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November 28, 2004

Transdermal fentanyl (Duragesic): respiratory arrest in adolescents

Topics: Clinical Pharmacology

Reported in Canadian Adverse Reaction Newsletter, Volume 14, Issue 4, October 2004:

Health Canada has received 2 case reports of death suspected by the reporters of being associated with the use of Duragesic (transdermal fentanyl system) prescribed off-label to adolescents. In one case, a 15-year-old girl was prescribed Duragesic 25 for chronic headache. She was discovered unresponsive and with respiratory depression 21 hours after the first and only application. She was resuscitated but suffered severe anoxic brain injury and died 2 days later. In the second case, a 14-year-old boy was prescribed Duragesic 25 for throat pain due to infectious mononucleosis. He was found in respiratory arrest 14 hours after the first and only patch was applied. Resuscitative efforts were unsuccessful.

Duragesic has been marketed in Canada since 1992 and is indicated for the management of chronic pain in patients requiring continuous opioid analgesia for pain that is not optimally managed with weak or short-acting opioids.1 Duragesic is contraindicated for the management of acute or postoperative pain and mild or intermittent pain, and for use in opioid-naive patients. These contraindications and the risk of serious and life-threatening hypoventilation are well labelled in the Canadian product monograph. The use of Duragesic in children under 18 years of age is not recommended in Canada.1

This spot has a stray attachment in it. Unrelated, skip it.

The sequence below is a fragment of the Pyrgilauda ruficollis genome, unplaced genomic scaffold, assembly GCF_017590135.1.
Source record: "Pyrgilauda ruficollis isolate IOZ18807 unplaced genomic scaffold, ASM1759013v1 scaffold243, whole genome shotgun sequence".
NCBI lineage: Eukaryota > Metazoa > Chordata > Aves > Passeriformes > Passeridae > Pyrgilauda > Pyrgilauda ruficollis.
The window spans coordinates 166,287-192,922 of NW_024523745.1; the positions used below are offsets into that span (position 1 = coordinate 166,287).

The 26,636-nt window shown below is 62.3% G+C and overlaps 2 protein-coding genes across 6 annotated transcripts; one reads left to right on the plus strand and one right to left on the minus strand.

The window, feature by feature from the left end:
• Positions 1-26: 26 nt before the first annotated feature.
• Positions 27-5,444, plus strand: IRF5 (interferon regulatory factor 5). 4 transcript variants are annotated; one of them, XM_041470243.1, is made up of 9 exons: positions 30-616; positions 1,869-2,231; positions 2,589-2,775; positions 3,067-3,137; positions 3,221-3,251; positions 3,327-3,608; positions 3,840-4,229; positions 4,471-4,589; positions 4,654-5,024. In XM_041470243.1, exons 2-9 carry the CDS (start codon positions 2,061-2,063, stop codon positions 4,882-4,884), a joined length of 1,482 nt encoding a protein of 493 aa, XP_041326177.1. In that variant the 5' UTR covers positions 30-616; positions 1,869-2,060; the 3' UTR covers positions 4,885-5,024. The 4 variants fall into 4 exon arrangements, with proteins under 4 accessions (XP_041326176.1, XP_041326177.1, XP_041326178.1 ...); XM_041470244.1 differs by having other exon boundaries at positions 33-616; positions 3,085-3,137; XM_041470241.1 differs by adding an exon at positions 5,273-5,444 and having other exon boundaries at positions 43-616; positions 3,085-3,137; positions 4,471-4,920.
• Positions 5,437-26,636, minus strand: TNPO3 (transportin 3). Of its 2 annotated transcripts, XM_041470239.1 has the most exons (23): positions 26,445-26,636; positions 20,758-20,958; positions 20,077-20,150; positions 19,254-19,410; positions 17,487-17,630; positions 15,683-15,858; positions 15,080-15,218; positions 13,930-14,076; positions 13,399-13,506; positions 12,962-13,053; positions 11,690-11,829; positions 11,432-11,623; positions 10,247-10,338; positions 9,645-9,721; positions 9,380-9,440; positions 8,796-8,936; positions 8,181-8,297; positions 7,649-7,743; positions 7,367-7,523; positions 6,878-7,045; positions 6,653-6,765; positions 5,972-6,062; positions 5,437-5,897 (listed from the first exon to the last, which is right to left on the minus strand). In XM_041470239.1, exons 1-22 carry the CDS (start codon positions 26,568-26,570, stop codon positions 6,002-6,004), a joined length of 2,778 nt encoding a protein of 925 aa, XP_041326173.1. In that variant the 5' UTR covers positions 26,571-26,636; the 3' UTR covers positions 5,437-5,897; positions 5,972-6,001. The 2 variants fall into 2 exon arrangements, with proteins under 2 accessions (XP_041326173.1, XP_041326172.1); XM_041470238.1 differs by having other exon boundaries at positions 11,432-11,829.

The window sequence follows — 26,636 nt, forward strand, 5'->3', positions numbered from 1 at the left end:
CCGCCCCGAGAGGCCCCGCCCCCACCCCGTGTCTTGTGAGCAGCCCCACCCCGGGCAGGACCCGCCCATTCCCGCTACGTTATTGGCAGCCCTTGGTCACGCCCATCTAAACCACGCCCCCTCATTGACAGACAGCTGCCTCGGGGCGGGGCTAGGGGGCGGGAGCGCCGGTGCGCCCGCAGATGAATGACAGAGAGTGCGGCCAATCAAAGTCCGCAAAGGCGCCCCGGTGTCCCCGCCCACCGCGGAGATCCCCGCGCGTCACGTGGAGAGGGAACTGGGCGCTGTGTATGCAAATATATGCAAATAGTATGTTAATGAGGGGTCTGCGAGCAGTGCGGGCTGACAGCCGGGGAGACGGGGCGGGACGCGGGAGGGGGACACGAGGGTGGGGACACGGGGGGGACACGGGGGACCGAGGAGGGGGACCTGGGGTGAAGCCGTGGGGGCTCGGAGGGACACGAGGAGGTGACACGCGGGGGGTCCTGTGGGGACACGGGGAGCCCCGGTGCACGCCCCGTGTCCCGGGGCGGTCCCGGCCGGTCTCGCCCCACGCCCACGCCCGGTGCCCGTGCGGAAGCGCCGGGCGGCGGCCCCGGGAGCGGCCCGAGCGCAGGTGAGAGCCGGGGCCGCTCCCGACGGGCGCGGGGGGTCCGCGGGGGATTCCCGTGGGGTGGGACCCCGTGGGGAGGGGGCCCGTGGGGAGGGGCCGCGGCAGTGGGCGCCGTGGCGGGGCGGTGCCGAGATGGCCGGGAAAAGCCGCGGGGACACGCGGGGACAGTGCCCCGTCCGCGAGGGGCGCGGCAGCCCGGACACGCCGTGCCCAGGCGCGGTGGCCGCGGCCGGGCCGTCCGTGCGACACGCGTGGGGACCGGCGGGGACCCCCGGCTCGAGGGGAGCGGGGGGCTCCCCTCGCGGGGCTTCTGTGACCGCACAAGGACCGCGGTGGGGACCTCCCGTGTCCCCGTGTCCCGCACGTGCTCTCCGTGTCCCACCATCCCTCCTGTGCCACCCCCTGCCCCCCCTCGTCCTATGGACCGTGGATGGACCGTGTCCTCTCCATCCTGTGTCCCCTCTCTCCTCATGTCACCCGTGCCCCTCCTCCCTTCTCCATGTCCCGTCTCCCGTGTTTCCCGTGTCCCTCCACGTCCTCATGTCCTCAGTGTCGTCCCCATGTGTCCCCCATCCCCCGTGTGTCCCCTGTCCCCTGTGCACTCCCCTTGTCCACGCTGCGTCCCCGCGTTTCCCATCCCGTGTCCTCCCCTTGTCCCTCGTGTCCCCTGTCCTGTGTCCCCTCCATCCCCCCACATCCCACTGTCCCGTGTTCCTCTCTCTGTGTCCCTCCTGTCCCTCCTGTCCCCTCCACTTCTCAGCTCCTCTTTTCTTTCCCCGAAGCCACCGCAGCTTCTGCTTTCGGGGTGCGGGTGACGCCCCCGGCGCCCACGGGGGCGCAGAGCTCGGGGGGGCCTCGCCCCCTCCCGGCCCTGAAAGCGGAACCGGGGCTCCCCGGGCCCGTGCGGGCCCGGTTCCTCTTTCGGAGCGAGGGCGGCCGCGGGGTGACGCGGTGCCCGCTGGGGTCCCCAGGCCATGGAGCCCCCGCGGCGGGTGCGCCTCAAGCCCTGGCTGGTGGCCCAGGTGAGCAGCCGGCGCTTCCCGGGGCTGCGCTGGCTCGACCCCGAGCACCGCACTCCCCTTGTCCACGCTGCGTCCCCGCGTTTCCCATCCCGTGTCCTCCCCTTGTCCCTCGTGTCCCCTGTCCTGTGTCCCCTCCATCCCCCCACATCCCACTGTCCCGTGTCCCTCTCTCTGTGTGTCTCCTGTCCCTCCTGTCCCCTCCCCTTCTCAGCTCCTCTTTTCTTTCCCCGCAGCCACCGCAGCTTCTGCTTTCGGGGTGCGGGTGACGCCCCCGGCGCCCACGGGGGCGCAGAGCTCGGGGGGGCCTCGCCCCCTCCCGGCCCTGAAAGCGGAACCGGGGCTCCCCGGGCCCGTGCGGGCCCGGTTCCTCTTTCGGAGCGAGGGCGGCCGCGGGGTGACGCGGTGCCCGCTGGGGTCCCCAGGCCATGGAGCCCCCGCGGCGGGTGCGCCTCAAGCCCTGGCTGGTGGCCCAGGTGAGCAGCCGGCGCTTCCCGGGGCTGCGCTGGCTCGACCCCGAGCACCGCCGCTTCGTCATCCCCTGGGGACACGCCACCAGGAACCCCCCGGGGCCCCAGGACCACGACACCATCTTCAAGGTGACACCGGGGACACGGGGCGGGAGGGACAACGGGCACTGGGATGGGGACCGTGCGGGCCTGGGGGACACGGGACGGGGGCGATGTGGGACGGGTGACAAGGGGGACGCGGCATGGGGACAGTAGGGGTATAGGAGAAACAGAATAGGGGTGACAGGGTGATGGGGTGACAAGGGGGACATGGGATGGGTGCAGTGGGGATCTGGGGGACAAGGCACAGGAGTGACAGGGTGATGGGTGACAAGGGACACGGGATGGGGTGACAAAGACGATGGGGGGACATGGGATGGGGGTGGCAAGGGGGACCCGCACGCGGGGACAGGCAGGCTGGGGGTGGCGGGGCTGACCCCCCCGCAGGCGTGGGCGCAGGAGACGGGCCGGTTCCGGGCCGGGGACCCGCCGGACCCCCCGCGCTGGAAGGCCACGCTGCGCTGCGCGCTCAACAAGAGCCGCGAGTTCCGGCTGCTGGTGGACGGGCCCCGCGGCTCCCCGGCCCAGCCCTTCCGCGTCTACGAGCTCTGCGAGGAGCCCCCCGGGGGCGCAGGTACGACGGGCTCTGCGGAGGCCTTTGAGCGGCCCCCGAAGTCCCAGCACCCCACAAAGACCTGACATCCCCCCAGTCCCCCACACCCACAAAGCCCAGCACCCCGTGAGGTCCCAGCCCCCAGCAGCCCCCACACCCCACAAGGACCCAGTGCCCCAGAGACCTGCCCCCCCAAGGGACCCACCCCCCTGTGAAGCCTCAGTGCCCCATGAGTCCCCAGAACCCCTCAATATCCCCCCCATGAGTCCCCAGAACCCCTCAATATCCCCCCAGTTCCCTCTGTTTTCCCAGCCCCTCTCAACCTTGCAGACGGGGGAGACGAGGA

A thorough understanding of the pharmacokinetics and delivery system of Duragesic is essential to the safe prescribing of this product. The Duragesic transdermal therapeutic system allows the continuous delivery of the opioid analgesic fentanyl for up to 72 hours.1 It is a transparent patch comprised of a protective peel strip and 4 functional layers. The protective peel strip is removed before use, and the patch is attached to the skin via a silicone-based contact adhesive, which delivers a loading dose of drug upon application. The fentanyl drug reservoir is located behind a rate-control membrane. The drug diffuses through this membrane and the adhesive to reach the skin. A fentanyl depot accumulates in the upper skin layers, diffuses through to the dermis and is then available for uptake into systemic circulation.2 In adults, the time from application to minimal effective serum concentrations can range from 1.2 to 40 hours, and the time to reach maximum serum concentrations can range from 12 to 48 hours. When the Duragesic patch is removed, fentanyl continues to be absorbed into the systemic circulation from the cutaneous depot.2 The serum fentanyl concentrations decline gradually to about 50% in about 17 (range 13-22) hours.1

In the 2 cases reported to Health Canada, these opioid-naive adolescents experienced severe respiratory depression 21 and 14 hours after application of Duragesic 25 and died. Prescribers are reminded that this dosage delivery system for fentanyl is not suitable for acute pain management or for opioid-naive patients. Patients and their caregivers must be instructed in how to recognize symptoms of serious opioid-related toxicity such as hypoventilation and cognitive impairment.3

Barbara Raymond, BSc, MD; Iza Morawiecka, BScPhm, Health Canada      

References;      

Duragesic 25 (fentanyl transdermal system) [product monograph]. Toronto: Janssen-Ortho Inc.; 2002.

Grond S, Radbruch L, Lehmann KA. Clinical pharmacokinetics of transdermal opioids: focus on transdermal fentanyl. Clin Pharmacokinet 2000;38(1):59-89.

Kornick CA, Santiago-Palma J, Moryl N, Payne R, Obbens EA. Benefit-risk assessment of transdermal fentanyl for the treatment of chronic pain. Drug Saf 2003;26(13):951-73.

Posted by Hyscience at November 28, 2004 10:21 AM



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